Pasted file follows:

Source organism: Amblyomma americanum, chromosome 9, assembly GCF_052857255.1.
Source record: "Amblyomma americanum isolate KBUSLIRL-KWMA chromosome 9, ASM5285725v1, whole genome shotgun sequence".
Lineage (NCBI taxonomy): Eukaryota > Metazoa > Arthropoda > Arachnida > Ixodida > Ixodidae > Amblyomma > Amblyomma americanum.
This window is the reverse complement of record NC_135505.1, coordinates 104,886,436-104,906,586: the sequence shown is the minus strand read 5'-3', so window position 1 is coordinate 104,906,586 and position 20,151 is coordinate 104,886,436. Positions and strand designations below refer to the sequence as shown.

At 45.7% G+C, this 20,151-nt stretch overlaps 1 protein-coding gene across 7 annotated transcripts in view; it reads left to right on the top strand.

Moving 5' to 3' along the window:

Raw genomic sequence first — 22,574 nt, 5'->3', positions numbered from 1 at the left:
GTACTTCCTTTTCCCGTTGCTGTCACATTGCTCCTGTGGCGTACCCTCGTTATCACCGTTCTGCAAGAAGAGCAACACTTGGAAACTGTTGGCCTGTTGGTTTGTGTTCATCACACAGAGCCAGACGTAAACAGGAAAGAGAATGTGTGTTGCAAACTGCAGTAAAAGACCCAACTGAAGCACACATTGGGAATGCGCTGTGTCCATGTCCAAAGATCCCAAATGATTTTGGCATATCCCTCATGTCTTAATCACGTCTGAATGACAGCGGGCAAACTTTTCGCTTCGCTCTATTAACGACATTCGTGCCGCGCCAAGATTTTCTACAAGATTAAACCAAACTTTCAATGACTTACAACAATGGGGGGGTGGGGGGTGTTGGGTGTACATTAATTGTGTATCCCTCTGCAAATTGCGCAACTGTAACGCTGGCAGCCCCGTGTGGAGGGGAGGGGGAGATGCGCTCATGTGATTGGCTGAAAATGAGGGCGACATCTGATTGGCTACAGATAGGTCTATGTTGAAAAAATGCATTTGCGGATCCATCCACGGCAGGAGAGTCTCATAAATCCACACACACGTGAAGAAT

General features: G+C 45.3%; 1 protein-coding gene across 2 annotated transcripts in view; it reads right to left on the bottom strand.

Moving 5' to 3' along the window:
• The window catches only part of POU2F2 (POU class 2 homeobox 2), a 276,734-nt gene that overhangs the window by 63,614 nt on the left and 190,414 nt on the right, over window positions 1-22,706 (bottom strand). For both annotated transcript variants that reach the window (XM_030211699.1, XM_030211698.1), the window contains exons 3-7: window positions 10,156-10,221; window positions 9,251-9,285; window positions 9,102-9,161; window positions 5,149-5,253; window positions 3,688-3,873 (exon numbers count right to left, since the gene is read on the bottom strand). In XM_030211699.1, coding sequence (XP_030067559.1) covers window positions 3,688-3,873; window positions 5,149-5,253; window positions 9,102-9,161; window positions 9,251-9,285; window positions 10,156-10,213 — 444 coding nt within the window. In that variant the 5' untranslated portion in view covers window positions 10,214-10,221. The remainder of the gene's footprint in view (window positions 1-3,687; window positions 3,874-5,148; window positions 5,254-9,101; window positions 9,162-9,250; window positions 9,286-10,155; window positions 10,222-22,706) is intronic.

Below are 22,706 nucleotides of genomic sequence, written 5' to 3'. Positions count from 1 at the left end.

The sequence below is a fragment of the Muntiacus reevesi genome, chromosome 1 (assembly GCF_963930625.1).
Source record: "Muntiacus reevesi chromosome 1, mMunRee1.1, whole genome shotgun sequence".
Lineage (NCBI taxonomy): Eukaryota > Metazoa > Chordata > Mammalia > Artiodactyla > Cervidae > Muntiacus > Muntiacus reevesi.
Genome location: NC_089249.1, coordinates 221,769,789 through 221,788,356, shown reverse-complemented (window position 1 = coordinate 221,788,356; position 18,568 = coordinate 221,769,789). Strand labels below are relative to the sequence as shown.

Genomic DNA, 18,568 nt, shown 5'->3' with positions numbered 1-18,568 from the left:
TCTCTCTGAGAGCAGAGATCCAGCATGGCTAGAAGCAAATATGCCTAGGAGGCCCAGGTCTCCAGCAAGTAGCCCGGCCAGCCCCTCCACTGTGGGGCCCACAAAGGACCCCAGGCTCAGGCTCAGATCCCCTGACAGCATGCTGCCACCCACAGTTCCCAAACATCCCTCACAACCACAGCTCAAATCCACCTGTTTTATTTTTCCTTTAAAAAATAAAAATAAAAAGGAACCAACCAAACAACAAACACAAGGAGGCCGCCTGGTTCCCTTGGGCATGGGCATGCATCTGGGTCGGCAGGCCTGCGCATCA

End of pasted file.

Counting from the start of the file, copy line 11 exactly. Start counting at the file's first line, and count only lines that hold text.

• The window catches only part of POU2F2 (POU class 2 homeobox 2), a 276,734-nt gene that overhangs the window by 63,614 nt on the left and 190,414 nt on the right, over window positions 1-22,706 (bottom strand). For both annotated transcript variants that reach the window (XM_030211699.1, XM_030211698.1), the window contains exons 3-7: window positions 10,156-10,221; window positions 9,251-9,285; window positions 9,102-9,161; window positions 5,149-5,253; window positions 3,688-3,873 (exon numbers count right to left, since the gene is read on the bottom strand). In XM_030211699.1, coding sequence (XP_030067559.1) covers window positions 3,688-3,873; window positions 5,149-5,253; window positions 9,102-9,161; window positions 9,251-9,285; window positions 10,156-10,213 — 444 coding nt within the window. In that variant the 5' untranslated portion in view covers window positions 10,214-10,221. The remainder of the gene's footprint in view (window positions 1-3,687; window positions 3,874-5,148; window positions 5,254-9,101; window positions 9,162-9,250; window positions 9,286-10,155; window positions 10,222-22,706) is intronic.